So now I'm curious about this... counting my PC, my fiancee's PCs and our non-Mac laptops and netbooks... we have, in total, 6 of those. So that's 11 computers in total, 5 of which are Macs... wow, that's more than I thought.

Comment: What about big, LOW resolution LCD monitors? (Score 1) 370

by yyr (#28635501) Attached to: Small, High-Resolution LCD Monitors?
What I'd really like to see is the complete opposite.

I work in IT and also have private clients. Whether it's at work or at home, whenever I deploy an LCD monitor (and set it to the resolution it was designed for) the first request I get is to "make it bigger so I can read it." I try to explain that this will make things very blurry, but 90% of the time, they don't care. If it's a widescreen monitor and their requested resolution is 4:3, and the result is stretched, they still don't care. It's not just old people, it's middle-aged people too (very few young people work here).

All I ever see now are really high resolutions. Why aren't there any new 800x600 or 1024x768 17" or 19" LCD monitors?

Comment: Re:they cant even go out of business right (Score 1) 600

by yyr (#27125707) Attached to: The Last Will and Testament of Circuit City
There's an explanation for this.

Video games generally sell for about the same price everywhere. If there's a price drop from $60 to $40, or to $20, or whatever, generally within a few days EVERY store is charging the new price (except the ones that don't know what to charge for video games). Price drops of this sort happen quite frequently; lots happen every week.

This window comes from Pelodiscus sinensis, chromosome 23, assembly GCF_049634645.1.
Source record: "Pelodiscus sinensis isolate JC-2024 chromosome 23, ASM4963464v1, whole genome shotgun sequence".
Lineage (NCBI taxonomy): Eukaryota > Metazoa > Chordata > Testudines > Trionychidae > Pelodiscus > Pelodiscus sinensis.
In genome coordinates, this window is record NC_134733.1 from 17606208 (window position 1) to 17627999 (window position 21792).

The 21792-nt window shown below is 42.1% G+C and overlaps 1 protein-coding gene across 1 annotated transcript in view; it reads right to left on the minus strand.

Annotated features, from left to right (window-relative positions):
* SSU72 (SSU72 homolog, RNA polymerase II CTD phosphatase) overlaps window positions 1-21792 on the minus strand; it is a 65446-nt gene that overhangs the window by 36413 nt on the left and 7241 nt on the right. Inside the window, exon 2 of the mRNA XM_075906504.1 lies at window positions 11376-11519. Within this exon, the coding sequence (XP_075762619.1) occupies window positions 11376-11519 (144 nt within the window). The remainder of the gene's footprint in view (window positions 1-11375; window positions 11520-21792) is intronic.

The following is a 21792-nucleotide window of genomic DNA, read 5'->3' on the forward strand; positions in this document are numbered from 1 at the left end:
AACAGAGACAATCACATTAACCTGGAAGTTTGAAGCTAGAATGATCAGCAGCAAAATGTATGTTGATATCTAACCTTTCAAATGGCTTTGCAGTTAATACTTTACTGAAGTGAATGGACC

HOWEVER, if a store is going out of business, the store's prices all freeze. The items' prices no longer change, only the percentage off. So if a game's price drops during the sale, the drop won't occur in this store, and as a result, it could wind up cheaper everywhere else.

I am almost certain that this is what happened. It's not Circuit City's fault, just the way the video games market works.

Comment: Digital distribution can be a great value. (Score 1) 763

by yyr (#26930287) Attached to: Do Video Games Cost Too Much?
The new digitally-distributed console games--available over services like Xbox LIVE Arcade, the PlayStation Store and WiiWare--can represent an amazing value, in some cases miles better than the $60 games at retail. Obviously you're looking at lower budgets, but that doesn't mean lower value. Some can be played for many, many hours.

.

The newer Xbox LIVE Commmunity Games service has a whole lot of great games available very cheaply. I personally spent 11 months developing Snake360, which has 300 levels, several multiplayer modes, online scoreboards, and just about every feature you could ever ask for from a snake game. At $5, it's hard to find a better value. Not to say that it's the best; many of the Community Games are insanely addictive and are half that price.

Comment: Re:Microsoft Sucks Checklist (Score 1) 659

by yyr (#26611515) Attached to: Bill Gates' Plan To Destroy Music, Note By Note
I own an original model 20GB PS3 (although I've upgraded the hard drive since). I usually keep it in an area that is open on all sides and far from where I sit, so I never really notice any heat output. Same with my 360.